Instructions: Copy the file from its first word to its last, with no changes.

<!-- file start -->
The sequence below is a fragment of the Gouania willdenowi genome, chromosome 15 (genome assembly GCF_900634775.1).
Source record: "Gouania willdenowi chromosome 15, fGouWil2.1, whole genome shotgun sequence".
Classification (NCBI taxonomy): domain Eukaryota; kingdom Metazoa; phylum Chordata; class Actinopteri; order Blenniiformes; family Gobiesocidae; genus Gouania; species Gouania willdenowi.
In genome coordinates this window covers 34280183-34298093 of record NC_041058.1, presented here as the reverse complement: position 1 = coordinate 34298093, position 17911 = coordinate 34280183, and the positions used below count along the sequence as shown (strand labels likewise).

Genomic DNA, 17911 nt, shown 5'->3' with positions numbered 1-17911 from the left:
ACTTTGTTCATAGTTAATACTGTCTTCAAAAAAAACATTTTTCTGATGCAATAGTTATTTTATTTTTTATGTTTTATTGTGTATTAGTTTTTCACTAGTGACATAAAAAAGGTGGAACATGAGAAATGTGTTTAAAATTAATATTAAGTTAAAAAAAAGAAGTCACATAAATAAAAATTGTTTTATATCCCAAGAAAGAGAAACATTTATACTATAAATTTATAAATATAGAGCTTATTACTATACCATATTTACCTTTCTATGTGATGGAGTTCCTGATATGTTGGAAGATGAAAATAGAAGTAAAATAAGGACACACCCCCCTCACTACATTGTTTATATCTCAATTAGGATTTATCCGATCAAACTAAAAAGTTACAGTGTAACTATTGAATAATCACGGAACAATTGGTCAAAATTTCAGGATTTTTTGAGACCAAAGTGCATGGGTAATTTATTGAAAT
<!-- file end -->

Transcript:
The sequence below is a fragment of the Gouania willdenowi genome, chromosome 15 (genome assembly GCF_900634775.1).
Source record: "Gouania willdenowi chromosome 15, fGouWil2.1, whole genome shotgun sequence".
Classification (NCBI taxonomy): domain Eukaryota; kingdom Metazoa; phylum Chordata; class Actinopteri; order Blenniiformes; family Gobiesocidae; genus Gouania; species Gouania willdenowi.
In genome coordinates this window covers 34280183-34298093 of record NC_041058.1, presented here as the reverse complement: position 1 = coordinate 34298093, position 17911 = coordinate 34280183, and the positions used below count along the sequence as shown (strand labels likewise).

Genomic DNA, 17911 nt, shown 5'->3' with positions numbered 1-17911 from the left:
ACTTTGTTCATAGTTAATACTGTCTTCAAAAAAAACATTTTTCTGATGCAATAGTTATTTTATTTTTTATGTTTTATTGTGTATTAGTTTTTCACTAGTGACATAAAAAAGGTGGAACATGAGAAATGTGTTTAAAATTAATATTAAGTTAAAAAAAAGAAGTCACATAAATAAAAATTGTTTTATATCCCAAGAAAGAGAAACATTTATACTATAAATTTATAAATATAGAGCTTATTACTATACCATATTTACCTTTCTATGTGATGGAGTTCCTGATATGTTGGAAGATGAAAATAGAAGTAAAATAAGGACACACCCCCCTCACTACATTGTTTATATCTCAATTAGGATTTATCCGATCAAACTAAAAAGTTACAGTGTAACTATTGAATAATCACGGAACAATTGGTCAAAATTTCAGGATTTTTTGAGACCAAAGTGCATGGGTAATTTATTGAAAT